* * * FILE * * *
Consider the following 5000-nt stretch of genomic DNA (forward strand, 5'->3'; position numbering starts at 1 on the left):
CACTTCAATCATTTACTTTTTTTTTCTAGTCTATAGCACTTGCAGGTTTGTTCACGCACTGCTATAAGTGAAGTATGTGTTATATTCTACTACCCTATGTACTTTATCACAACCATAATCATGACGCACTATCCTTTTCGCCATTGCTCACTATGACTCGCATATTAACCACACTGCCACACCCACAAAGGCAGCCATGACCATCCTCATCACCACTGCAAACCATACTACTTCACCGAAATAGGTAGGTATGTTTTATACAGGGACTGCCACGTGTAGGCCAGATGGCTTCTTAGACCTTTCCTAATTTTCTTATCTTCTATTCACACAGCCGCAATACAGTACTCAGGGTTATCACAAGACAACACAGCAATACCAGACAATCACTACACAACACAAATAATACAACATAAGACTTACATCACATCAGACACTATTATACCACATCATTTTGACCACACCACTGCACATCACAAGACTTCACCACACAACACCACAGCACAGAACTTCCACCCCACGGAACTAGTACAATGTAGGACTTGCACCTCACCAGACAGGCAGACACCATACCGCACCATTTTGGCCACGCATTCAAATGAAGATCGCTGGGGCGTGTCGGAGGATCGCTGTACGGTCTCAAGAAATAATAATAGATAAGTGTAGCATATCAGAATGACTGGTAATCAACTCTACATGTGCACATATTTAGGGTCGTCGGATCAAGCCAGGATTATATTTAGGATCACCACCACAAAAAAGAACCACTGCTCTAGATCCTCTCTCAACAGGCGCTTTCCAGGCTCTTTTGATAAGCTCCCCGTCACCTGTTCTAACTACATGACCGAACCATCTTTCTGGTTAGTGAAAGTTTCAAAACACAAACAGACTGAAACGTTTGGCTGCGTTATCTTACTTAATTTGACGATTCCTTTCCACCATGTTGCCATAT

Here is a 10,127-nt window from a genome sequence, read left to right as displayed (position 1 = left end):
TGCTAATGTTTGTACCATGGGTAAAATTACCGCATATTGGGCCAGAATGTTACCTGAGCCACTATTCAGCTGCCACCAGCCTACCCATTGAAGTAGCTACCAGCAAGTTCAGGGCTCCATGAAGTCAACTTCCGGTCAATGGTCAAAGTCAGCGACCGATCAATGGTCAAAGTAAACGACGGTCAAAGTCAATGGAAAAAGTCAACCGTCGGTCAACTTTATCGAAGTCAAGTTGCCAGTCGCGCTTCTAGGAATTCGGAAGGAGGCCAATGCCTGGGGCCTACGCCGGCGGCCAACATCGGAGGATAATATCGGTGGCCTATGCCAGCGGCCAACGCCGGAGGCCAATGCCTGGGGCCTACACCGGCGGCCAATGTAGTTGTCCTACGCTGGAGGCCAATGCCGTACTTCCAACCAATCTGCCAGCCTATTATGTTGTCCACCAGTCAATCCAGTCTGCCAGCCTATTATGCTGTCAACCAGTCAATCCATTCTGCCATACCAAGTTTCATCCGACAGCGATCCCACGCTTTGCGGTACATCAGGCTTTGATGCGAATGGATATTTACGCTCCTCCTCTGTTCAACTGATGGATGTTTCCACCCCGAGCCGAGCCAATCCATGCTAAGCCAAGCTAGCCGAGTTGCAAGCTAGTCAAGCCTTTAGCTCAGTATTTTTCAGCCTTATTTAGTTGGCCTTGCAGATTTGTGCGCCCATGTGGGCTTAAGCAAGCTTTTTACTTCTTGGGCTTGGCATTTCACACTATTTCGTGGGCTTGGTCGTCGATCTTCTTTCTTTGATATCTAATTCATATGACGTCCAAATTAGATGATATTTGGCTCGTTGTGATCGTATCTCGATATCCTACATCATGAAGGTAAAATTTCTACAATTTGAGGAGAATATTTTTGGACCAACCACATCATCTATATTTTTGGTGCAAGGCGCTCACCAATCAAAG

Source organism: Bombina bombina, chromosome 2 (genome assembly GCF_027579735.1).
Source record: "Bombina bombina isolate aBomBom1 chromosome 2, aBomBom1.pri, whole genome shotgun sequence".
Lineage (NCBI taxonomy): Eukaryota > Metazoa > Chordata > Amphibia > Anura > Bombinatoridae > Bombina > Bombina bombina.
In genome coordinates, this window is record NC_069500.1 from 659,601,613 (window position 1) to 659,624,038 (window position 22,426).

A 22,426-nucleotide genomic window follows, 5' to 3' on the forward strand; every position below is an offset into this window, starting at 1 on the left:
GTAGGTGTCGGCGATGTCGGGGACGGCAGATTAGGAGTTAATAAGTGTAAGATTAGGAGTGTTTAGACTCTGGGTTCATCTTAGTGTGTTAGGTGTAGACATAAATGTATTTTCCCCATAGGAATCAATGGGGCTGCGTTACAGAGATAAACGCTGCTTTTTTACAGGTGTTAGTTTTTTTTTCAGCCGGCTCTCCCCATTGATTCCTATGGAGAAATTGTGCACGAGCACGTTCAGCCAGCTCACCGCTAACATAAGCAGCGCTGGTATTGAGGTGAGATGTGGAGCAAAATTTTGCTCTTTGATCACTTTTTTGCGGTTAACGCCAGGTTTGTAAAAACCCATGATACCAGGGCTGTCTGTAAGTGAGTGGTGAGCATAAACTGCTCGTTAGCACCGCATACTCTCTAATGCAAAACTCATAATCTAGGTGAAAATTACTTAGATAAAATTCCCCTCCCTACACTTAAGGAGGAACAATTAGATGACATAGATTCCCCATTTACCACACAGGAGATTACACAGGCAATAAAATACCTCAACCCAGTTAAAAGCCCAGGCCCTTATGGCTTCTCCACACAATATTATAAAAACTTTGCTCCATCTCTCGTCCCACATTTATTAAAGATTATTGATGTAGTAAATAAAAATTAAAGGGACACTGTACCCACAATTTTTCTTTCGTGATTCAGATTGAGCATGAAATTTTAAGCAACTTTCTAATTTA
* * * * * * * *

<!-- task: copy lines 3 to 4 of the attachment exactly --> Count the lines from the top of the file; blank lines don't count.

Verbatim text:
Here is a 10,127-nt window from a genome sequence, read left to right as displayed (position 1 = left end):
TGCTAATGTTTGTACCATGGGTAAAATTACCGCATATTGGGCCAGAATGTTACCTGAGCCACTATTCAGCTGCCACCAGCCTACCCATTGAAGTAGCTACCAGCAAGTTCAGGGCTCCATGAAGTCAACTTCCGGTCAATGGTCAAAGTCAGCGACCGATCAATGGTCAAAGTAAACGACGGTCAAAGTCAATGGAAAAAGTCAACCGTCGGTCAACTTTATCGAAGTCAAGTTGCCAGTCGCGCTTCTAGGAATTCGGAAGGAGGCCAATGCCTGGGGCCTACGCCGGCGGCCAACATCGGAGGATAATATCGGTGGCCTATGCCAGCGGCCAACGCCGGAGGCCAATGCCTGGGGCCTACACCGGCGGCCAATGTAGTTGTCCTACGCTGGAGGCCAATGCCGTACTTCCAACCAATCTGCCAGCCTATTATGTTGTCCACCAGTCAATCCAGTCTGCCAGCCTATTATGCTGTCAACCAGTCAATCCATTCTGCCATACCAAGTTTCATCCGACAGCGATCCCACGCTTTGCGGTACATCAGGCTTTGATGCGAATGGATATTTACGCTCCTCCTCTGTTCAACTGATGGATGTTTCCACCCCGAGCCGAGCCAATCCATGCTAAGCCAAGCTAGCCGAGTTGCAAGCTAGTCAAGCCTTTAGCTCAGTATTTTTCAGCCTTATTTAGTTGGCCTTGCAGATTTGTGCGCCCATGTGGGCTTAAGCAAGCTTTTTACTTCTTGGGCTTGGCATTTCACACTATTTCGTGGGCTTGGTCGTCGATCTTCTTTCTTTGATATCTAATTCATATGACGTCCAAATTAGATGATATTTGGCTCGTTGTGATCGTATCTCGATATCCTACATCATGAAGGTAAAATTTCTACAATTTGAGGAGAATATTTTTGGACCAACCACATCATCTATATTTTTGGTGCAAGGCGCTCACCAATCAAAG